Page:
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Jul 30, 2012

New Cancer Vaccine Target Discovered

  • A new type of white blood cell has been identified that activates a killing immune response to an external source—providing a new potential target for vaccines for conditions such as cancer or hepatitis B. Publishing in the journal Immunity, a team of researchers from Newcastle University in collaboration with A*STAR’s Singapore Immunology Network describe a new human tissue dendritic cell (DC) with cross-presenting function.

    Most cells are only able to present antigens from within themselves, and so will only elicit an immune response if they are infected themselves. Only a specialized subset of dendritic cells is able to generate a response to an external source of antigen, for example bacteria, vaccines, and tumors.

    The identity of human tissue DCs that are capable of presenting external antigen to activate the cell-killing response by T cells—a process termed cross-presentation—has remained a mystery. Their discovery, as revealed by this research, will help scientists to design better targeted vaccine strategies to treat cancer and infections.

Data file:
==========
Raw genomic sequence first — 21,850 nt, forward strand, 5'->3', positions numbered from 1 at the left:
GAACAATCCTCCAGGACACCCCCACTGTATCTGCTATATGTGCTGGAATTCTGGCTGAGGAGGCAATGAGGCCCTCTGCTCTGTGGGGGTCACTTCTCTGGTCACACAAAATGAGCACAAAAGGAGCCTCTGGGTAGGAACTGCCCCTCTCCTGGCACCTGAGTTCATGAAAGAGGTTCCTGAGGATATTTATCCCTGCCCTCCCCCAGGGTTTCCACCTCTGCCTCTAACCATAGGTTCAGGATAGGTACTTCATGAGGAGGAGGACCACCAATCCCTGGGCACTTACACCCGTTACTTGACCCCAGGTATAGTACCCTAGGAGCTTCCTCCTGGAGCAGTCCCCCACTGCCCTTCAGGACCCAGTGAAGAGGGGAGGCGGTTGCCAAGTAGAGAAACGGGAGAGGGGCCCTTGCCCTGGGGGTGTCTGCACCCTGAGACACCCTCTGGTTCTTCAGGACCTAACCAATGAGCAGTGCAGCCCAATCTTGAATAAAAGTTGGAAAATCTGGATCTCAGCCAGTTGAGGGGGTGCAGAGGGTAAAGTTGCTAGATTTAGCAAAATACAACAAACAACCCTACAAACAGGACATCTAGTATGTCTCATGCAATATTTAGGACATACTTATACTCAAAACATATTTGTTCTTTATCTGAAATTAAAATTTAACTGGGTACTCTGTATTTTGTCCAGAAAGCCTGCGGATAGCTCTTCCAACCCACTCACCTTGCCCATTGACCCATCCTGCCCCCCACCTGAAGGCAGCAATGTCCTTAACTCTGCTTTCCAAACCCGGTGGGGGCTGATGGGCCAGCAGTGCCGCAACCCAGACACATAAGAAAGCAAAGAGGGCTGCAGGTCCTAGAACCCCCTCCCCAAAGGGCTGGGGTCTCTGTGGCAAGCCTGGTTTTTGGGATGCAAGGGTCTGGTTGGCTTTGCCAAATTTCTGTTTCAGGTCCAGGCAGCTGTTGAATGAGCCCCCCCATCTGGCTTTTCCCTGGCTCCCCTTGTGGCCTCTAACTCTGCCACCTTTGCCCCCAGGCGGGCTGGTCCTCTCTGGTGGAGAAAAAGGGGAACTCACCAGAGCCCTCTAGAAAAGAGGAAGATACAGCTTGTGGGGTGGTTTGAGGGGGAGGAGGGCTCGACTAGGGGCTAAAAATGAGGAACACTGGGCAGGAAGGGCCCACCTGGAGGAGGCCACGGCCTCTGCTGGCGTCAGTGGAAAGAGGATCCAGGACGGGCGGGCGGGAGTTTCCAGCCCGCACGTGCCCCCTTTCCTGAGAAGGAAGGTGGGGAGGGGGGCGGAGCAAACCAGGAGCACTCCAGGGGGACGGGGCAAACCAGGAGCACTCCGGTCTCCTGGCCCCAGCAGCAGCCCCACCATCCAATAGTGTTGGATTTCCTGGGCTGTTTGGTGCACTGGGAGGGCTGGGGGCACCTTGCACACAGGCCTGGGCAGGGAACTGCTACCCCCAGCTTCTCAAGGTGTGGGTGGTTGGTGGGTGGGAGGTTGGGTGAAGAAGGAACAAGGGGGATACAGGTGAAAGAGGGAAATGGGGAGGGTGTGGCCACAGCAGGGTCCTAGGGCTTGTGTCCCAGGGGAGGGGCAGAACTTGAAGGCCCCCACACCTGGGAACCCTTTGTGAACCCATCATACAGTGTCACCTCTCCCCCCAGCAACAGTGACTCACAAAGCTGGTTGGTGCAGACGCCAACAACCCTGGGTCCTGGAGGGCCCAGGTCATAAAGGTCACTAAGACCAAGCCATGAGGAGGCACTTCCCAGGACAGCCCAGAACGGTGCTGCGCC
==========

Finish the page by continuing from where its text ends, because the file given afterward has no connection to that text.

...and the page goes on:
“These are the cells we need to be targeting for anticancer vaccines,” says Muzlifah Haniffa, M.D., Ph.D., a Wellcome Trust Intermediate Fellow and senior clinical lecturer at Newcastle University. “Our discovery offers an accessible, easily targetable system that makes the most of the natural ability of the cell.”

    The researchers also showed for the first time that dendritic cell subsets are conserved between species and have in effect created a map, facilitating the translation of mouse studies to the human immune system.

    The researchers isolated the dendritic cells from human blood and skin and from mouse blood, lung, and liver. Using gene expression analysis, they identified gene signatures for each human dendritic cell subset. Mouse orthologues of these genes were identified, and a computational analysis was performed to match subsets across species.This provides scientists for the first time with an accurate model to compare DCs between species.

    “These gene signatures are available in a public repository accessible for all researchers to benefit from the data,” says Dr. Haniffa. “It will allow detailed knowledge of individual human dendritic cell subsets to enable specific targeting of these cells for therapeutic strategy.”


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